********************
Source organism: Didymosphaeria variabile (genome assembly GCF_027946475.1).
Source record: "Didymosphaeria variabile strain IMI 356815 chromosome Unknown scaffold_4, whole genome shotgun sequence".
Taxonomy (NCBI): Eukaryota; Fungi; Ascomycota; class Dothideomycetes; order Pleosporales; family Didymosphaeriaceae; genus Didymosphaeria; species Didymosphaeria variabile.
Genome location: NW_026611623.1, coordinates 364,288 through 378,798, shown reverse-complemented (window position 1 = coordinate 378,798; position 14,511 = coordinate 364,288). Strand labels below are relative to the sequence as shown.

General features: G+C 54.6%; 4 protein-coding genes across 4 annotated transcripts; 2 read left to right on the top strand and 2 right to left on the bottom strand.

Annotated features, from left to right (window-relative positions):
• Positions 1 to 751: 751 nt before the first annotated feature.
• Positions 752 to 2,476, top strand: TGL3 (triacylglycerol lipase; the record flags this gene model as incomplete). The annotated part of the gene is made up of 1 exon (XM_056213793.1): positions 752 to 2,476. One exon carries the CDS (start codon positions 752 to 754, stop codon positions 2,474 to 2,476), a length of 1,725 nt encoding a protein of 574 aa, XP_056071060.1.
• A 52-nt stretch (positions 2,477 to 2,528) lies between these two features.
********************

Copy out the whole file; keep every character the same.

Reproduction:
Source organism: Didymosphaeria variabile (genome assembly GCF_027946475.1).
Source record: "Didymosphaeria variabile strain IMI 356815 chromosome Unknown scaffold_4, whole genome shotgun sequence".
Taxonomy (NCBI): Eukaryota; Fungi; Ascomycota; class Dothideomycetes; order Pleosporales; family Didymosphaeriaceae; genus Didymosphaeria; species Didymosphaeria variabile.
Genome location: NW_026611623.1, coordinates 364,288 through 378,798, shown reverse-complemented (window position 1 = coordinate 378,798; position 14,511 = coordinate 364,288). Strand labels below are relative to the sequence as shown.

General features: G+C 54.6%; 4 protein-coding genes across 4 annotated transcripts; 2 read left to right on the top strand and 2 right to left on the bottom strand.

Annotated features, from left to right (window-relative positions):
• Positions 1 to 751: 751 nt before the first annotated feature.
• Positions 752 to 2,476, top strand: TGL3 (triacylglycerol lipase; the record flags this gene model as incomplete). The annotated part of the gene is made up of 1 exon (XM_056213793.1): positions 752 to 2,476. One exon carries the CDS (start codon positions 752 to 754, stop codon positions 2,474 to 2,476), a length of 1,725 nt encoding a protein of 574 aa, XP_056071060.1.
• A 52-nt stretch (positions 2,477 to 2,528) lies between these two features.